Approval of the drug may depend on the conclusions the FDA makes regarding safety concerns raised by its blood products advisory committee, which met on April 4 to review the treatment.
N9-GP is a long-acting recombinant coagulation factor IX, a molecule missing in patients with hemophilia B. This treatment helps the blood to clot, thereby providing temporary bleeding control.
Its safety and effectiveness was evaluated in clinical studies involving 115 patients with severe or moderately severe hemophilia B. Results showed that N9-GP was effective in routine prophylaxis, treatment of bleeding episodes, and surgery.
Indeed, compared to other factor IX products, N9-GP presented five times longer half-life (long-lasting action in the body). Patients treated with this drug showed a higher level of factor IX in their blood, even with less frequent dosings.
The trials also found that treatment with N9-GP 40 IU/kg once-weekly maintained patients’ factor IX activity levels above 15 percent, and reduced the median annualized bleeding rate. The treatment also prevented joint bleeding and improved patients’ quality of life.
The treatment was well-tolerated, with no safety concerns observed.
However, the FDA’s advisory committee raised two concerns regarding the approval of N9-GP. One was whether the assessment of brain function in the clinical studies was adequate to detect all clinically important neurological signs or symptoms. The other was whether the number of patients enrolled in the trials was sufficient to evaluate N9-GP’s safety.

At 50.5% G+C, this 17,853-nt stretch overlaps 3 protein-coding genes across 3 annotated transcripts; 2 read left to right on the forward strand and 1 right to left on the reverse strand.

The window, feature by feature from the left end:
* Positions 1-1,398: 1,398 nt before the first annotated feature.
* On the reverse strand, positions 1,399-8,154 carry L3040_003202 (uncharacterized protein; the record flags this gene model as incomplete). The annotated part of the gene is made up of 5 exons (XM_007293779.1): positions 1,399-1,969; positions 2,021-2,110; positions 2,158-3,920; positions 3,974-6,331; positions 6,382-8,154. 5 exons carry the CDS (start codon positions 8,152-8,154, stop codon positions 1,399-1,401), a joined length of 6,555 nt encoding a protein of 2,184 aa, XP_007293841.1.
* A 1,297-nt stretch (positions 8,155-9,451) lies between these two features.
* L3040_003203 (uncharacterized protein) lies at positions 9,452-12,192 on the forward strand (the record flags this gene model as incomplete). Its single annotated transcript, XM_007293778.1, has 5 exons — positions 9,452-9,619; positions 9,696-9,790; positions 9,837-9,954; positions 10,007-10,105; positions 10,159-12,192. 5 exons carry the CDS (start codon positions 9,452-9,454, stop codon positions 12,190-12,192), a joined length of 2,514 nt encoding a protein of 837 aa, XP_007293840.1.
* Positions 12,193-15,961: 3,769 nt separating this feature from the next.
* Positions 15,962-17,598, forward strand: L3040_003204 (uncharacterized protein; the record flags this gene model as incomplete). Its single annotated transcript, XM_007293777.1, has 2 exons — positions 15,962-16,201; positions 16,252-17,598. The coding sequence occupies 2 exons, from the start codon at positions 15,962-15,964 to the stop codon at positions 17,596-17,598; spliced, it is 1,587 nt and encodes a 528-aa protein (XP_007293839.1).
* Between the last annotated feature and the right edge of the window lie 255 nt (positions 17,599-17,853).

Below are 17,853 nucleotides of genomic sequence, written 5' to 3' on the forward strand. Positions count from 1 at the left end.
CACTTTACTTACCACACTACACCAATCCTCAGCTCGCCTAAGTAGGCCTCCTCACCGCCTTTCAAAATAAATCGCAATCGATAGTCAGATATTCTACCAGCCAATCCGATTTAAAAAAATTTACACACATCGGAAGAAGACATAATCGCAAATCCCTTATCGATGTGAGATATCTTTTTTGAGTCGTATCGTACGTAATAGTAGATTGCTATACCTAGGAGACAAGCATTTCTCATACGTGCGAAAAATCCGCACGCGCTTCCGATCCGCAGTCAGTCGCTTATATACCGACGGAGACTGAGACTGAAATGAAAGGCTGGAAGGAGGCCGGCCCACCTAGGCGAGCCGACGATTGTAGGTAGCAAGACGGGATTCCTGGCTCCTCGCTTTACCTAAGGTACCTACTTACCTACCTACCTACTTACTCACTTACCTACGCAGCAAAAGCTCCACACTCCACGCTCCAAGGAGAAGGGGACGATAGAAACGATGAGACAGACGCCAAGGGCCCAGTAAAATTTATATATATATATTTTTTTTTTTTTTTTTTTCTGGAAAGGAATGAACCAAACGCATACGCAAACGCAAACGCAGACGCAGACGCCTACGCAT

In March, the Committee for Medicinal Products for Human Use (CHMP), which is under the European Medicines Agency (EMA), recommended marketing authorization in Europe for N9-GP, as a treatment and preventive therapy for bleeding in patients age 12 and older with hemophilia B (congenital factor IX deficiency). The treatment, if approved, will be available in Europe under the brand name Refixia, and as a powder and solvent for solution for injection (500 IU, 1,000 IU, and 2,000 IU).
N9-GP was designated as an orphan medicinal product in Europe in May 2009.
Hemophilia B is caused by a missing or defective protein called factor IX, which plays an important role in blood clotting. As such, hemophilia B patients bleed longer than other people when injured. The main treatment for this disease consists of the delivery of externally produced factor IX by intravenous administration.